That country, in particular, is becoming a much more important player in the olive oil market for Canada. The value of imports from Tunisia has multiplied 70-fold over a decade, and Tunisia now rivals Italy as an exporter of olive oil destined for Canadian store shelves.
In a 2014 academic paper, food researchers based in Italy and California predicted that a warming planet would open up more parts of the Mediterranean, notably North Africa and certain parts of Italy, to olive harvesting.
That increased production means more yields. That’s the good news. The risk, however, is that an international market flooded with olive oil puts downward pressure on prices for producers churning out the product.
“Most of the concern for the growers is the very low olive prices,” says Luigi Ponti, a researcher with the Italian National Agency for New Technologies, Energy, and Sustainable Economic Development (ENEA). Ponti is also part of an international team called MED-GOLD that is working to help farmers readapt their practices based on the latest climate data and projections.
The smell of freshness
Compounding the challenges brought on by climate change, says industry watcher Cord, is the lack of education around what makes a great bottle of olive oil versus a good or mediocre one.
“The quality of the olive oil greatly depends on the condition of the olives that were used to make it,” he told Global News.
In addition to taste, the quality of extra virgin olive oil is assessed simply by smelling the product. If there is too much cheap product flooding the market, and customers who can’t tell the difference, a product that barely meets the smell test when it leaves the factory floor risks ending up on the supermarket shelf.
Most customers, he believes, know to shop for extra virgin olive oil. But beyond that, he fears, “people don’t know what this product is.”
Extra virgin olive oil simply means that the oil comes from 100 per cent unadulterated, healthy olives.
“We are talking about a fruit juice here,” Cord says.
“The better the fruit, the better the juice.”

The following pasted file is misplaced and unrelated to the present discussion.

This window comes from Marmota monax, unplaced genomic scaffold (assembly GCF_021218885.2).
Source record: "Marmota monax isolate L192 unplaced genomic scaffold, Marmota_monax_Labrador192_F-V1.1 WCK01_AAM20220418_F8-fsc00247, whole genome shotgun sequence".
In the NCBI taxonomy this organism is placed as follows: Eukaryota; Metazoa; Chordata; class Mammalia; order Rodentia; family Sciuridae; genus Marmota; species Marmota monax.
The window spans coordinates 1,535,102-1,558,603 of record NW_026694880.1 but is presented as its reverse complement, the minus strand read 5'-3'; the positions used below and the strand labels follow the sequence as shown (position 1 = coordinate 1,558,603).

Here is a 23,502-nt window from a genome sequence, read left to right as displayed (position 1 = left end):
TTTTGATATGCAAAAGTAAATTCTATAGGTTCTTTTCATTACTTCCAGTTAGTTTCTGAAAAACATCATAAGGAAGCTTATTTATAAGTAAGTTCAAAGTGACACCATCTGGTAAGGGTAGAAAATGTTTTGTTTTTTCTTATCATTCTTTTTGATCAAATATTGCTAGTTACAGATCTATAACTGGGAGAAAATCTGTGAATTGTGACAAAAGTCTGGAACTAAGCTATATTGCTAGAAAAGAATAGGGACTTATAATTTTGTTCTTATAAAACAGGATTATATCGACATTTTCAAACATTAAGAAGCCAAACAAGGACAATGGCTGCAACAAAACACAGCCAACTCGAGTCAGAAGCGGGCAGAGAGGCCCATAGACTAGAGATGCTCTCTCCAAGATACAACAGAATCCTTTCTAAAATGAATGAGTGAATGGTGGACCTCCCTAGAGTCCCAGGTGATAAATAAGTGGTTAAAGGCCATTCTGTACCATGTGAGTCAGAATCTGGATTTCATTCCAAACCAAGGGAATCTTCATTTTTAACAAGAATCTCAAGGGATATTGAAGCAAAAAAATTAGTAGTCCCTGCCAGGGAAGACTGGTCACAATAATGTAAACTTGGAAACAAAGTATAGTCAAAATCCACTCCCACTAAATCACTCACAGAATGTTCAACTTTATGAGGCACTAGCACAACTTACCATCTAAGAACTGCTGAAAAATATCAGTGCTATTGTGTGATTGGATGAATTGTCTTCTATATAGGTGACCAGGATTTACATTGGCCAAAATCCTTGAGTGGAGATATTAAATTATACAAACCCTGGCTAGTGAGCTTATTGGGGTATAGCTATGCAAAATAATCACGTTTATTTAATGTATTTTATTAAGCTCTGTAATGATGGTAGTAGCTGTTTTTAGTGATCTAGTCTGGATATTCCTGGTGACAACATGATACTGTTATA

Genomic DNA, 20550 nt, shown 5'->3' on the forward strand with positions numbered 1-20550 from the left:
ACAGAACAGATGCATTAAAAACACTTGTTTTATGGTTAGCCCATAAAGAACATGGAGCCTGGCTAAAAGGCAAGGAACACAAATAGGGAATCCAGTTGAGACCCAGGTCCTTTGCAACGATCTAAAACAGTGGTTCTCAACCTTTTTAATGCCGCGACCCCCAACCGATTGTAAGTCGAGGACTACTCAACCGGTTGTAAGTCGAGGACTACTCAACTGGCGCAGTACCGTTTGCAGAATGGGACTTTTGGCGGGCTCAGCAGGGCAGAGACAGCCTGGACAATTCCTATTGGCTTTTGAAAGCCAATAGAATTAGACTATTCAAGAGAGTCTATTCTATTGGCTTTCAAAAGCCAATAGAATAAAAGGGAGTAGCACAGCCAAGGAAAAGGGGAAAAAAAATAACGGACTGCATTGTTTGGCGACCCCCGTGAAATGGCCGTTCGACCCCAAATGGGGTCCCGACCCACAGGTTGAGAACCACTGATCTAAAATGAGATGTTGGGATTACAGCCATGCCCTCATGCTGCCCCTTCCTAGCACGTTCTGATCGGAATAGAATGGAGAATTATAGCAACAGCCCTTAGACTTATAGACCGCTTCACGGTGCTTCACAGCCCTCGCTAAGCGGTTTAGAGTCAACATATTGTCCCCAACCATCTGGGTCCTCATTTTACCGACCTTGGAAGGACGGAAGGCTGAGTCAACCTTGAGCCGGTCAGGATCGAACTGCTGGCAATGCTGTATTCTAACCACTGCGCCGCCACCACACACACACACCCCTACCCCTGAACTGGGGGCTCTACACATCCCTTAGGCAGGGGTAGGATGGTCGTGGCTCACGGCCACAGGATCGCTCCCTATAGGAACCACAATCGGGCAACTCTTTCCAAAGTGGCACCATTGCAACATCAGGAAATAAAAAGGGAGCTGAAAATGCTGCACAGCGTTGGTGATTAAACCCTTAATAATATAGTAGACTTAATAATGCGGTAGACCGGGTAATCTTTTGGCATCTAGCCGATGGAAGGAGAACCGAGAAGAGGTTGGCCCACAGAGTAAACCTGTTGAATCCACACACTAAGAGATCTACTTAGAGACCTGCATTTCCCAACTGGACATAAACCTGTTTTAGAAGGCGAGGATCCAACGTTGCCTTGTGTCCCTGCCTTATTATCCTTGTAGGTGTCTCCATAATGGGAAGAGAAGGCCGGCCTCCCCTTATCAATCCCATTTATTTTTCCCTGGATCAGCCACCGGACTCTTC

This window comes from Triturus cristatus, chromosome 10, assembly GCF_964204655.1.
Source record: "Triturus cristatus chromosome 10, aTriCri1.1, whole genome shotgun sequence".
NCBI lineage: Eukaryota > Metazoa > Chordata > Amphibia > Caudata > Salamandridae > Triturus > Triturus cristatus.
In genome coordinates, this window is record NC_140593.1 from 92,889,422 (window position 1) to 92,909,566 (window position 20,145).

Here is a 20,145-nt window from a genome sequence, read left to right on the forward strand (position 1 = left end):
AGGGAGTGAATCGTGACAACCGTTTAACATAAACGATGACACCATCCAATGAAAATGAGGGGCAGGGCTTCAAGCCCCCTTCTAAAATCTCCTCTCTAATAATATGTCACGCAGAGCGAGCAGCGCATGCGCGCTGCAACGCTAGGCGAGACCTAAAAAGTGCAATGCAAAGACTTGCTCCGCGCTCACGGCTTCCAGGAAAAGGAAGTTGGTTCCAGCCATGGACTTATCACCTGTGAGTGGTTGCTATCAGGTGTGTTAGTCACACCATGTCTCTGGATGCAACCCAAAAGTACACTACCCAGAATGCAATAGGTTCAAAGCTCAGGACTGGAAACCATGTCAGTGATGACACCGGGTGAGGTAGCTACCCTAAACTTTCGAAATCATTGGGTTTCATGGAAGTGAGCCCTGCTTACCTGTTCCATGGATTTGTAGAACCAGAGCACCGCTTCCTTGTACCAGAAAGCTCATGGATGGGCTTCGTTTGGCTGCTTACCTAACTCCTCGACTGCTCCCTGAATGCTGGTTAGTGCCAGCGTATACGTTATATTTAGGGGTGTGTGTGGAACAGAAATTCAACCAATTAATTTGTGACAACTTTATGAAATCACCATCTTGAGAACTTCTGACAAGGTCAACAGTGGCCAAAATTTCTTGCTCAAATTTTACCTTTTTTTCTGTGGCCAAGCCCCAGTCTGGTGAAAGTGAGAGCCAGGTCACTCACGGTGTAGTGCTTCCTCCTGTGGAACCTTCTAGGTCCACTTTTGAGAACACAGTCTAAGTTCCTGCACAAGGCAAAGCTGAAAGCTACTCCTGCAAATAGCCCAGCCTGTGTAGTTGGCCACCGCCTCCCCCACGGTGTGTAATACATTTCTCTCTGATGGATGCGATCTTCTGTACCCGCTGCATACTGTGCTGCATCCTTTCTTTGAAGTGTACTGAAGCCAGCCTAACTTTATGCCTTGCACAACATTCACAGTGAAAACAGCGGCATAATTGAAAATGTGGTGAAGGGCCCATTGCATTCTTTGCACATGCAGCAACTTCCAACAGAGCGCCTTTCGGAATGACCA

The oil has not been refined, or heated up to remove bad flavours or smells, to say nothing of beneficial antioxidants that are lost in the refining process. It has not been mixed with other oils like sunflower or vegetable oil. And, the best extra virgin, is freshly harvested. Unlike wine, olive oil does not need aging. Oil that has been sitting around for weeks or months becomes oxidized and tastes rancid as a result.
In Canada, there are no rules requiring harvest dates to be indicated on a bottle of olive oil. “This information can be provided voluntarily as long as it is not false or misleading,” says the Canadian Food Inspection Agency in a statement to Global News.
But consumers, armed with knowledge, will be able to tell the difference themselves.
“Your nose should be able to tell you if the oil is fresh,” Wang says.
“You’re looking for something that smells fresh, green.” The oil should taste fruity; there should be some bitterness and pungency — indications that its nutrients, including the antioxidants, are present and intact.
Climate of uncertainty
Nobody expects olives to disappear any time soon from Italy, or Spain or Tunisia. But farmers’ relationship to the olive is changing everywhere — and becoming more complex.
“The challenge,” he says “is predictability and how and where we’re producing food. That’s what climate change is doing.”
“I wouldn’t imagine Umbria without the olive tree,” says Ponti, the Italian researcher, referring to an olive-producing region of the country. “It’s very much a symbol for the region, and for Italy, and for the whole Mediterranean.”
But as the climate changes, it’s no longer a question of planting the trees and waiting for them to bear fruit as might have been the case in the past.
On the farm in Calabria, EXAU’s Mapes and Morisani have had water bombs, sea tornados and intense bursts of wind, all of which threaten the olives upon which their livelihood depends.
For them, as for other producers, the devil is in the details when it comes to making olive oil.
“We don’t run our business; the olive trees run our business.”